Thirdly, collaboration needs to viewed as a set of skills that needs to be learned and taught. Creating opportunities to work together in an ‘open’ way has wonderful potential but it is just the first step in the journey. Truth and knowledge on their own are insufficient to bring about change. That won’t happen until the skills and moral courage to use it are developed fully. To get to this point, organisations will need to make huge cultural shifts. School leaders need to step up.
Finally, the real role and value of collaboration needs to be fully understood and agreed to. The current interpretation of collaboration in an education setting is focused on open-plan classrooms. Needless to say, requiring teachers to work in open-plan spaces with more children is not a guarantee of effective collaboration. To expect so has to be seen as incredibly naive, if the first three points already raised have not been addressed satisfactorily. Until then, it is a case of the proverbial cart being put before the horse. It should be also be noted that according to Hattie’s research, it is collaboration, not the teaching space that has the highest positive impact on learning. And as far as I can see, an open plan space is not a definition of collaboration. Collaboration is a process, not a place.
Persistence, patience and a determination not to be blind or silent will be my guiding light.
Furthermore, I utilize the process of collaboration in my classroom on a regular basis and can identify the impact it has on the children’s learning readily. The children in my class will collaborate as a result of my guidance and sometimes as a matter of choice. I value the control I have on my teaching space. Everything in my room and every activity I undertake is as a result of deliberate decisions and actions developed from years of experience. That deliberateness has another purpose too. It provides me with opportunities to develop high quality relationships with each student. That in turn, allows me to have meaningful learning conversations with the students. Those moments are precious and are responsible for creating that supercharged learning that I refer to.
A deep learning environment needs to be created and nurtured. That precious commodity could be undermined so easily. Working with a teacher who does not appreciate that, or who is unwilling to see the merit of that approach will only dilute and frustrate the learning experience. Bigger is not always better. And in the case of a better learning environment, I believe that creating an intimate learning environment should be the goal.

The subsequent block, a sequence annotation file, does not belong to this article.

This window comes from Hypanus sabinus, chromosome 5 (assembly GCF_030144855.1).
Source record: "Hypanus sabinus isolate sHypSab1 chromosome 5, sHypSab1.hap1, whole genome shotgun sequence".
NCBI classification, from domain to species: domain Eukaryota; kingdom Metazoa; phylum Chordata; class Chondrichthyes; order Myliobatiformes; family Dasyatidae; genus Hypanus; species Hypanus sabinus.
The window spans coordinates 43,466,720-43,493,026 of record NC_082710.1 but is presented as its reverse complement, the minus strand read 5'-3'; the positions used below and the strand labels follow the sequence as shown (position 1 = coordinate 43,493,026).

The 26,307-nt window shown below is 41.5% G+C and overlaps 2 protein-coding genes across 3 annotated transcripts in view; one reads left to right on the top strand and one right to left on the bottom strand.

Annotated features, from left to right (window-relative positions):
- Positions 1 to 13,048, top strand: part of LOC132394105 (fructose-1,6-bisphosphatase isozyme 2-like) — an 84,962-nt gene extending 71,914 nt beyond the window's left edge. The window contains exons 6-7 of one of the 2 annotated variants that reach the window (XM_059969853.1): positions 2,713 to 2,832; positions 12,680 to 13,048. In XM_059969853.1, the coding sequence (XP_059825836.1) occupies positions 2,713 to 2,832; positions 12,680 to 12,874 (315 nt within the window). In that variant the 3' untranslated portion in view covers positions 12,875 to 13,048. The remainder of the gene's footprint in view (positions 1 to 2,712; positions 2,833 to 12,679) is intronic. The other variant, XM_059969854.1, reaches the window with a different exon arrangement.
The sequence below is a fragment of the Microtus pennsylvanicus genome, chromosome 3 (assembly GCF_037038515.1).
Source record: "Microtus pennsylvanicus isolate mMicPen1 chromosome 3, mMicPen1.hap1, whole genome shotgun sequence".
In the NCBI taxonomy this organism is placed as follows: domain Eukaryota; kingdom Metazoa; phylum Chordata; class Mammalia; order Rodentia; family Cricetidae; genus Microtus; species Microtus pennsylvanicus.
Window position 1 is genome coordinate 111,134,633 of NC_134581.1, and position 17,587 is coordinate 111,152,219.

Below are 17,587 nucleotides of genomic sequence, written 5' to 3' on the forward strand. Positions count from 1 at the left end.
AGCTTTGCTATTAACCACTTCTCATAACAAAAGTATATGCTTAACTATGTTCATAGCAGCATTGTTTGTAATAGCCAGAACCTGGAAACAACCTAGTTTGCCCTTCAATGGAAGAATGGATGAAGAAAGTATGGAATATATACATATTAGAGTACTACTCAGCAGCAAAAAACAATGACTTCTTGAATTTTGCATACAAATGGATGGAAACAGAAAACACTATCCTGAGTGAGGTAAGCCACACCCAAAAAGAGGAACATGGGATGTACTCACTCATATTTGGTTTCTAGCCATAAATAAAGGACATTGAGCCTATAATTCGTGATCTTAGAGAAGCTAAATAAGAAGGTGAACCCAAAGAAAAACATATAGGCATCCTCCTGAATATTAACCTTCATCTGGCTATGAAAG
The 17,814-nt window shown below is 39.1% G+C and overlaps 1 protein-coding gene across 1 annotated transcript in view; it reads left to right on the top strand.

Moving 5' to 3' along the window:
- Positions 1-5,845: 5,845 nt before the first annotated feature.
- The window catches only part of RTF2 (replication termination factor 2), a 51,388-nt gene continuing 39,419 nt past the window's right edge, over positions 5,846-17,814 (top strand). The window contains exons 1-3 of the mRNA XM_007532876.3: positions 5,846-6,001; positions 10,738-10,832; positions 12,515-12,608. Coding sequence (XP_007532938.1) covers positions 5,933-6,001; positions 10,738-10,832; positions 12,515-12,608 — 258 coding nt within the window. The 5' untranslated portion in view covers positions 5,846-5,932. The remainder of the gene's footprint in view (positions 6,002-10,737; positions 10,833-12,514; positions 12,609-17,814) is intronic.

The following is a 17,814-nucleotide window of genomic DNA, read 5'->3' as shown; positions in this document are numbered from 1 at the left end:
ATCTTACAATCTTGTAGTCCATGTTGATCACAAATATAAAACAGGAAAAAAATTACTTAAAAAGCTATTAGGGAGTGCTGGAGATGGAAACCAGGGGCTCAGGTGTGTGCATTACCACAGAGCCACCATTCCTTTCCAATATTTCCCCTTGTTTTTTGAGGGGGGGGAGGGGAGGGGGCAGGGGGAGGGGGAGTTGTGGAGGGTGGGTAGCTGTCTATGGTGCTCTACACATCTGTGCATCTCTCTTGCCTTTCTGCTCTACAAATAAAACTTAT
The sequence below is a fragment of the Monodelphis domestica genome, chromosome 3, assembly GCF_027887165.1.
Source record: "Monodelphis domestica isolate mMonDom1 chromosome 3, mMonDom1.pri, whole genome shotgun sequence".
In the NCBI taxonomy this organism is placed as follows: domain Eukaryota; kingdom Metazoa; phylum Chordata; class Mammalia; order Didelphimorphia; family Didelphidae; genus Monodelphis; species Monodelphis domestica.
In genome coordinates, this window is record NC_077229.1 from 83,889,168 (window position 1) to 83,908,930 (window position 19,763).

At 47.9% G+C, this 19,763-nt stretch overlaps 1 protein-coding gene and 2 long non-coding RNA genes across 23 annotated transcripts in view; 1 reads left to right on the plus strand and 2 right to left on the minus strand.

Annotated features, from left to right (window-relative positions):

So, “where to from here?” I ask myself. “Is there a place for someone like me within the education system?” It feels as though I am at a crossroad. The issue for me is no longer just about developing expertise as a teacher. For me to feel any satisfaction as a teacher, it feels as though I need to move beyond that and start developing expertise as a change agent. I will need to develop skills around convincing colleagues and parents and bureaucrats to look more critically at what effective learning is, and how it can be best delivered. That’s an entirely different proposition to simply delivering the curriculum. But I think I always knew that.
One of the things that I am giving consideration to is to try and enhance my academic credibility. I could do that by quantifying the learning that I am seeing. That would take time and effort and it could be worthwhile. But I’m not entirely convinced that it will be enough. There is a stereotype around people who act as ‘whistleblowers’. The perception of people who challenge the status quo is that they should not be trusted; that eventually they will be punished/crushed for their radical ideas. But actually, I take heart from the research. It reveals that whistleblowers tend to be very loyal to the organisation/institution and care a lot about it.
I don’t like conflict but if I am going to continue to be a teacher and do what I think is the right thing, I will have to accept that tension and conflict will be a part of that process. Rather than trying to avoid it, I will need to focus on making a stronger case and being better at arguing it. By taking on the critics and collecting evidence, I can develop my argument and make it stronger.
Persistence, patience and a determination not to be blind or silent will be my guiding light. As Margaret Heffernan says, “we enjoy so many freedoms today – but freedom doesn’t exist if you don’t use it.” If you agree with this sentiment, I encourage you to act on it by sharing this blog post far and wide.
Ease Education: Teaching at a human scale.
Inspiration for this blog post come Margaret Heffernan’s work which can be found at the following links.
Heffernan – Dangers of willful blindness